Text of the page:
I still find it a little scary to put myself out there but knowing the support I have found and have been able to share over the years of connecting with other PWD, that is motivation enough to share my thoughts with all of you. Sharing my story certainly helps me deal with my own diabetes and celiac disease and if just one person finds comfort in what they read here, my effort is worth it. And that motivates me to continue.

#dblogweek 2015 – Foods on Friday

Ok, now I’m officially really behind on #dblogweek. I have skipped the Changes prompt altogether, though I would like to come back to it. I am now just a day late on the “Foods on Friday” topic.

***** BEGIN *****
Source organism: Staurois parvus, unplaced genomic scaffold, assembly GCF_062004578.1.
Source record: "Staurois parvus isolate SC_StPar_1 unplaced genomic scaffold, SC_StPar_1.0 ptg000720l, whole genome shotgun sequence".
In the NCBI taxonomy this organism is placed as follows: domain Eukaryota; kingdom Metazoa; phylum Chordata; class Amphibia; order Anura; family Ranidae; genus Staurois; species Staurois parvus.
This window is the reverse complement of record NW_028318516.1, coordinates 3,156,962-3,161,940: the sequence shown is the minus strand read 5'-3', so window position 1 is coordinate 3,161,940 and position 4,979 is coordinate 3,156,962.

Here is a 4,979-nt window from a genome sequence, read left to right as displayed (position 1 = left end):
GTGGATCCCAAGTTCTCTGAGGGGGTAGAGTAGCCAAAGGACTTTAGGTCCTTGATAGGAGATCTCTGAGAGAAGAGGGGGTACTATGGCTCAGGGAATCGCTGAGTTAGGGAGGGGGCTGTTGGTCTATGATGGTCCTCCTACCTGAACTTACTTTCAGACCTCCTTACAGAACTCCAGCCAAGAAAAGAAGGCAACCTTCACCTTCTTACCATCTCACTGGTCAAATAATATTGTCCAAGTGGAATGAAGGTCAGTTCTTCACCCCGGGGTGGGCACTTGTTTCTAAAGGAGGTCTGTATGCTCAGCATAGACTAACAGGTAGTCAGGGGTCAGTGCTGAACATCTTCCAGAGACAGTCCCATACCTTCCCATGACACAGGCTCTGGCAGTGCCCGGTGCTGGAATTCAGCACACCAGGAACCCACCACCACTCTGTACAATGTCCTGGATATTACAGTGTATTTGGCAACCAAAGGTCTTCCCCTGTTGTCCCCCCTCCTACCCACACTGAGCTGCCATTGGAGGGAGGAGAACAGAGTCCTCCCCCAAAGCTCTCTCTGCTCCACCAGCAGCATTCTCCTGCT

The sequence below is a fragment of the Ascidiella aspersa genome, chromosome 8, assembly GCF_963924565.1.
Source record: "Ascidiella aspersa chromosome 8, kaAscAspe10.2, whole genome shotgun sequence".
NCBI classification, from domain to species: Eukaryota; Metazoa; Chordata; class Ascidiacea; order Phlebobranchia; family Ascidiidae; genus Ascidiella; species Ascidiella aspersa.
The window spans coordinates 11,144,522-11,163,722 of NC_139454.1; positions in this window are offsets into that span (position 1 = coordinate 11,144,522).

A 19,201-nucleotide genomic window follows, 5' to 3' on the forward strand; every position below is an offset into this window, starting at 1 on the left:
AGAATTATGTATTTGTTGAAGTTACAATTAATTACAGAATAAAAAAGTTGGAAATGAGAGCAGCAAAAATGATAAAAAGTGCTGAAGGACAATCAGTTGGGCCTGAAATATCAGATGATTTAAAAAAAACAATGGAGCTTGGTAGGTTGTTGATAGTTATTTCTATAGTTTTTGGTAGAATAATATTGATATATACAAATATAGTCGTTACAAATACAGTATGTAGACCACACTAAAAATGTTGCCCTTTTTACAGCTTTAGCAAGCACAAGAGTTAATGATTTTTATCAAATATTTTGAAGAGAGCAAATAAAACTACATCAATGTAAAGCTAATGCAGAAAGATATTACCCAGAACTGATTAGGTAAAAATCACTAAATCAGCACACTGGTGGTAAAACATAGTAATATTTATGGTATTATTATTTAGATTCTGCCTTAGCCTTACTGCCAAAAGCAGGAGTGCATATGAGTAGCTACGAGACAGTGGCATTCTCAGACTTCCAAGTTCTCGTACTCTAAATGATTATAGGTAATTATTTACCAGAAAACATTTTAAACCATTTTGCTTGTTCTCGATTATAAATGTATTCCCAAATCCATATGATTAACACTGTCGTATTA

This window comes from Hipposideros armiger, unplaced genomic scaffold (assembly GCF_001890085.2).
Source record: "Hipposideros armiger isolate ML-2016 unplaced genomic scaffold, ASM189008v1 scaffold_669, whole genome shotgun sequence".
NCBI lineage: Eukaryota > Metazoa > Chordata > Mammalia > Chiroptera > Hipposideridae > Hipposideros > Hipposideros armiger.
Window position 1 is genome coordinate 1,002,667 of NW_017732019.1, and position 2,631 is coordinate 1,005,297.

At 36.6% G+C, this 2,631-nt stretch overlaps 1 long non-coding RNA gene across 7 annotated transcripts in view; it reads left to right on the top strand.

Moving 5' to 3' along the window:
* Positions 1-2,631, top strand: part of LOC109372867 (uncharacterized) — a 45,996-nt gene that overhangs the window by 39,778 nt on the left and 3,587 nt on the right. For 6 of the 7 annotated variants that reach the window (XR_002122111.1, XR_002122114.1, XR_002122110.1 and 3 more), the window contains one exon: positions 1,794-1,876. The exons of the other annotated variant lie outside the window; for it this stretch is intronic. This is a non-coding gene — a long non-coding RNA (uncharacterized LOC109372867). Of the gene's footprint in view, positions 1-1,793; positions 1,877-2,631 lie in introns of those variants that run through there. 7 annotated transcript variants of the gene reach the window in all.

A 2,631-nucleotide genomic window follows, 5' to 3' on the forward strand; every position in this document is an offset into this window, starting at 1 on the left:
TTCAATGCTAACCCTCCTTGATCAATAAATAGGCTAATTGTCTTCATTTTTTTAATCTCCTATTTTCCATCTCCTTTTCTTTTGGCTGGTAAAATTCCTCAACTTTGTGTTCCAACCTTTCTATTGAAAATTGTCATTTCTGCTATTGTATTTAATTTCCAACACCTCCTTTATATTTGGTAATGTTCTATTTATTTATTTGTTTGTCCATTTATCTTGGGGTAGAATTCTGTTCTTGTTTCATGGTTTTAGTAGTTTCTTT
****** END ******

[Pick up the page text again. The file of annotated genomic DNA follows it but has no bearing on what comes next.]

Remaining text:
I actually had the intention of sharing my entire gastronomic day and taking pictures of everything I ate yesterday. However, if I ever have the occasion to show you my food logs on the mySugr app, you’ll see I’m not very good at remembering to take a pic before I dig in.

So I’ll share with you the culinary adventure I had today. We have a new organic and local farmers’ market just up our street each week. It’s quite small so farmers only bring what you have ordered in advance. This was our first week ordering and we opted for a “family vegetable basket”, not knowing exactly what would be in it but willing to give it a try. The box we brought home had a few kilos of potatoes, a big bunch of white carrots, some rhubarb, 2 gorgeous heads of lettuce and a huge amount of blette. “Blette?”, you ask. Well I had to look it up to know that it was silverbeet or chard in English. I’ve eaten it here in France at friend’s houses, but I had never cooked it myself.